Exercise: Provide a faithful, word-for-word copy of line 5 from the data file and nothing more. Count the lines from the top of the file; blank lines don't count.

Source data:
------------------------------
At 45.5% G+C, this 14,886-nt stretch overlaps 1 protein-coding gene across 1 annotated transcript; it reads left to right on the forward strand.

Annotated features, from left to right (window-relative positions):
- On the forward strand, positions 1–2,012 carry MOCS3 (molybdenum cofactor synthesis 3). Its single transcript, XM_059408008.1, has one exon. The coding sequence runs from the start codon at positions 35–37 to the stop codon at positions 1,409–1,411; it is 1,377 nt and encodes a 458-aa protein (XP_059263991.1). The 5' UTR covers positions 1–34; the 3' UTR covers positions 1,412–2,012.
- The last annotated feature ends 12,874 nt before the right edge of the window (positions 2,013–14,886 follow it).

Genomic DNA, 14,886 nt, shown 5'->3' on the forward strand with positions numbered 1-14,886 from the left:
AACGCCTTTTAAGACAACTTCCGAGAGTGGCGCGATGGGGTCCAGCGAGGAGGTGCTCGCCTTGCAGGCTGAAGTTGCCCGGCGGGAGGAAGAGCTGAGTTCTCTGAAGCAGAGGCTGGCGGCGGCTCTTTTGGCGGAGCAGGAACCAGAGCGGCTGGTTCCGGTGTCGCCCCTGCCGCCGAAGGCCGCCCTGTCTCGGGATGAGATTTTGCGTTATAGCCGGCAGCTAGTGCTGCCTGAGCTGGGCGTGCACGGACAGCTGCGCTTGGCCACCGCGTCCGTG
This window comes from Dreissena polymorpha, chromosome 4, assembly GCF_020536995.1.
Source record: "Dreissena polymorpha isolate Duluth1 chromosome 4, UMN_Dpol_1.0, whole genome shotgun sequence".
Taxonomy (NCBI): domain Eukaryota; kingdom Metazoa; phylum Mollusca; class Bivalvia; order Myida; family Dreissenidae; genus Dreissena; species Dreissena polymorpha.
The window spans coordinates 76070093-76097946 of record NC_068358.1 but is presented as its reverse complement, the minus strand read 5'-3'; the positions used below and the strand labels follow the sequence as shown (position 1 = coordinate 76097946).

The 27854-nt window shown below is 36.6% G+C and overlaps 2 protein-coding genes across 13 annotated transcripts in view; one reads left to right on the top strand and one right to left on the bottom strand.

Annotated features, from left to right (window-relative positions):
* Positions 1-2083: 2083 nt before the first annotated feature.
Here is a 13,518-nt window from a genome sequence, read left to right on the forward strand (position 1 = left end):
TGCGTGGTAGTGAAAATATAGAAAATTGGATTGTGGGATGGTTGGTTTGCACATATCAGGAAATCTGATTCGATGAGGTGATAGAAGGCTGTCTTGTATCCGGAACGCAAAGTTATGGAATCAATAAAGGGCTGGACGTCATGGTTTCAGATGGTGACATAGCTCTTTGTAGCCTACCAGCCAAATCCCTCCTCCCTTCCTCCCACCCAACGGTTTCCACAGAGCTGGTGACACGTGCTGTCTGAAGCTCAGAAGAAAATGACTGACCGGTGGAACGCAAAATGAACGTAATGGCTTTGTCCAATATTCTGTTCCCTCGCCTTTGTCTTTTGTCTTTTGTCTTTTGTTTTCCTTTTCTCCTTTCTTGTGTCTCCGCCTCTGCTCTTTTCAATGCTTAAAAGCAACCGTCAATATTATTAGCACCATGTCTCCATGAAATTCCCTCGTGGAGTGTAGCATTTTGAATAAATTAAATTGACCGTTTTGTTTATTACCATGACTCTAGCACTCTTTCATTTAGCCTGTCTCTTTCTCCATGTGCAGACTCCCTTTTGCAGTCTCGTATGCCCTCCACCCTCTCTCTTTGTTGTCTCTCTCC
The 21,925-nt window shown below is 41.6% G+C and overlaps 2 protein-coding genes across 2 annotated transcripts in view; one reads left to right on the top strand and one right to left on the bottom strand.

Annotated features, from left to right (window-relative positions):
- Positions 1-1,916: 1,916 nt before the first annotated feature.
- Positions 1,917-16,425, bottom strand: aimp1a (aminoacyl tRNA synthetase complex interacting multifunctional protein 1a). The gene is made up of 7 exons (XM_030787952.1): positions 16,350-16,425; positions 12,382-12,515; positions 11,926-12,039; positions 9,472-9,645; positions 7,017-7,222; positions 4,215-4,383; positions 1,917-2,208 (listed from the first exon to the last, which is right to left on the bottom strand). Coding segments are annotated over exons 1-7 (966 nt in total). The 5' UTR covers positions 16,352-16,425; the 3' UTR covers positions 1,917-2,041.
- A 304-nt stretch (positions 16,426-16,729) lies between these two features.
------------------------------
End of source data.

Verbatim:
Genomic DNA, 14,886 nt, shown 5'->3' on the forward strand with positions numbered 1-14,886 from the left: